Regards,
    Harald
     
    hevans1944 likes this.
  16. davenn

    davenn Moderator

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    yes partly, but I still feel cooling effect fully clothed where there is no sweat and even if there was the moving aire cannot get at it due to the clothing ;)
     
  17. CDRIVE

    CDRIVE Hauling 10' pipe on a Trek Shift3

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    Yes, I fully agree that there's no point in blowing air over a device that's the same temperature as the device.

    Along with the other comments made regarding decoupling practices it's good practice and sometimes absolutely necessary to have an anti-ringing resistor (snubber) in series with the MOSFET gate and the controller output. You don't appear to be employing one.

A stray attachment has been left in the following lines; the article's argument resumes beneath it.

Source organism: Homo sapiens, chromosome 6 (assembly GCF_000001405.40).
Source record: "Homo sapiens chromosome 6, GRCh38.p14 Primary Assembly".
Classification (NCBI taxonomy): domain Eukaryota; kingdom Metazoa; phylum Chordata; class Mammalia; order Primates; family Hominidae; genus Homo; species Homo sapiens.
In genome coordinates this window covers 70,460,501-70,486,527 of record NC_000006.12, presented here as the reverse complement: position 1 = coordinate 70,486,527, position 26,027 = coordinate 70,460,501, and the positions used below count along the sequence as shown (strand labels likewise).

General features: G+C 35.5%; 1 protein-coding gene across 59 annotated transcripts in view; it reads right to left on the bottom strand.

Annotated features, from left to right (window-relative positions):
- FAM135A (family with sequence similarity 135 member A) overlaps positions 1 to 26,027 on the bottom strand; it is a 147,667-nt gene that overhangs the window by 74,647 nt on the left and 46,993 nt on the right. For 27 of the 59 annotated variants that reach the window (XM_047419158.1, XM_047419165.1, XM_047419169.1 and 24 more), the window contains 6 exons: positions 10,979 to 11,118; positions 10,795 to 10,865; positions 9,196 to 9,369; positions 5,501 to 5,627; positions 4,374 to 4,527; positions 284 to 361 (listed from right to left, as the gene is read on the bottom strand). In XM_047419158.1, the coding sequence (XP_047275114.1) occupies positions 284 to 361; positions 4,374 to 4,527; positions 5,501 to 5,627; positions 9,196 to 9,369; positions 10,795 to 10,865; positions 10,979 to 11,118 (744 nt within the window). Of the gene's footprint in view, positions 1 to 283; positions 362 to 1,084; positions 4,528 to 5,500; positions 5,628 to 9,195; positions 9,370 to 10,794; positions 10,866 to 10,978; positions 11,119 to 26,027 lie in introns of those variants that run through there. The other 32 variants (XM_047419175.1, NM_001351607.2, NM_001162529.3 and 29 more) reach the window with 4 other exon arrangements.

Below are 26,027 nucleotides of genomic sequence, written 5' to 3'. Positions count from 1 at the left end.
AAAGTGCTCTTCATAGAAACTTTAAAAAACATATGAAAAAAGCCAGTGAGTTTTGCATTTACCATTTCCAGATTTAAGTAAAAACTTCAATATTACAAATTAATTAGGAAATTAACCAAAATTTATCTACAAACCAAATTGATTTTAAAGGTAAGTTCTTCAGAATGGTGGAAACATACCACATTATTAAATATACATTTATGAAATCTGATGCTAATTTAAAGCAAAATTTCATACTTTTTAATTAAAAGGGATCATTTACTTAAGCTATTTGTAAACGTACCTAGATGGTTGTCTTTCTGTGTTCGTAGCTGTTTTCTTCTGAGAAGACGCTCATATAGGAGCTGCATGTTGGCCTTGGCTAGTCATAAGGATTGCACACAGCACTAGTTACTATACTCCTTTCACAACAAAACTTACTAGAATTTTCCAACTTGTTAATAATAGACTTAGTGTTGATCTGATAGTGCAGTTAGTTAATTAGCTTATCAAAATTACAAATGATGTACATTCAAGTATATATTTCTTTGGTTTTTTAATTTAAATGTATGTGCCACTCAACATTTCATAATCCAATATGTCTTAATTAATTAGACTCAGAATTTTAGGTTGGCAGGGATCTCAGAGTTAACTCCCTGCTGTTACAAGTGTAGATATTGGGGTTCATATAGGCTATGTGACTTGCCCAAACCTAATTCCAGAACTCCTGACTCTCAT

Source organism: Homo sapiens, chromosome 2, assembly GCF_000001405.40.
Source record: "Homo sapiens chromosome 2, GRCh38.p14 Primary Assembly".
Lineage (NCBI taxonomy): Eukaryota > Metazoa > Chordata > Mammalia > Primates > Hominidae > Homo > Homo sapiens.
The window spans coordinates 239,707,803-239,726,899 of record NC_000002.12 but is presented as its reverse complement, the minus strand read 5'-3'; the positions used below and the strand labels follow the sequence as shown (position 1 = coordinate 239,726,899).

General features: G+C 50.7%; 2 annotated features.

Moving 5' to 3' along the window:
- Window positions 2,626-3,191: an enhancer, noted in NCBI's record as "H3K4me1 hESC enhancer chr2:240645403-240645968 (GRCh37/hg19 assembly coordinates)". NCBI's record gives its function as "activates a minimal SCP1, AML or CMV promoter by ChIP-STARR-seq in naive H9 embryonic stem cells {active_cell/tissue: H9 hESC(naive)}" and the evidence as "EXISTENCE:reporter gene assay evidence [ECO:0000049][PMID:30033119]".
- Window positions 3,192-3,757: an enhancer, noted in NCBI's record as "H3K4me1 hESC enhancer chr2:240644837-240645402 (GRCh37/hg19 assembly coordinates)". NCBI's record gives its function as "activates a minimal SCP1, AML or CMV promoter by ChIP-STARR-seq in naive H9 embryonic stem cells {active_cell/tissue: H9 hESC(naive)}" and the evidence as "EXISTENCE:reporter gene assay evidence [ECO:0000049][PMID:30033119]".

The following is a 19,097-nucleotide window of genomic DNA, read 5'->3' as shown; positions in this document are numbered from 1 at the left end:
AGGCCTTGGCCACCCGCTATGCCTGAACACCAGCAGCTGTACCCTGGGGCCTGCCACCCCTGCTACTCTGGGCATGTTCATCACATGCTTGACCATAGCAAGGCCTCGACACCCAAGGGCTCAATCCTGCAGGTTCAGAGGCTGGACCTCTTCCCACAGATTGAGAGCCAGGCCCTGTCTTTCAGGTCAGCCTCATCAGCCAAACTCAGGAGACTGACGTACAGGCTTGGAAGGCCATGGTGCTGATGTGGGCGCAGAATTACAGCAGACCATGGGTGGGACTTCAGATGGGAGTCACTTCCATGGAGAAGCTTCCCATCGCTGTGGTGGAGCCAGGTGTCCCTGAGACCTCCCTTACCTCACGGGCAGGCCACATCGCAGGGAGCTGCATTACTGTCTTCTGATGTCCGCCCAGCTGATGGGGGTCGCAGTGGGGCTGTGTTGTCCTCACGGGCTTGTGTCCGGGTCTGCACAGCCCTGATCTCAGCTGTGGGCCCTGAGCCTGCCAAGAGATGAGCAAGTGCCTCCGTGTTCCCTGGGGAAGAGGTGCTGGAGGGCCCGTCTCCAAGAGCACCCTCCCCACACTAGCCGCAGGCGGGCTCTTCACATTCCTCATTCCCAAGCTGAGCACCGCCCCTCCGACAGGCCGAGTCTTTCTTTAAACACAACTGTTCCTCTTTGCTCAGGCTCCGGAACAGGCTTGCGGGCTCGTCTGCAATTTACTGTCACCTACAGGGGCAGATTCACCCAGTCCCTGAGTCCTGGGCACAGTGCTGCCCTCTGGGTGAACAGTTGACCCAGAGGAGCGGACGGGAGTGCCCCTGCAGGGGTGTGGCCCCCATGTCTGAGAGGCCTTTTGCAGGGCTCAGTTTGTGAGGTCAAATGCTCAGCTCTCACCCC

Chris.
     
  18. markcurling

    markcurling

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    Jan 4, 2016
    Wow the list grows! I read through section 5.4 of the controller data sheet and was under the impression I could get away without in this instance.
     
  19. hevans1944

    hevans1944 Hop - AC8NS

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    I had the same thought after I read the datasheet for Microchip's PWM fan controller. It appears to not need anything more than a single NTC thermistor to control a heat-sink fan. Well, that along with four resistors and four by-pass capacitors. See Figure 5-1 Typical Application Circuit on page 9 of the Microchip datasheet.

    Hop
     
  20. Alec_t

    Alec_t

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    But if you don't blow the air then the heatsink will get even hotter than normal. I would have thought the fridge doesn't care what the room temperature is; it's the absolute temperature of the heatsink which matters.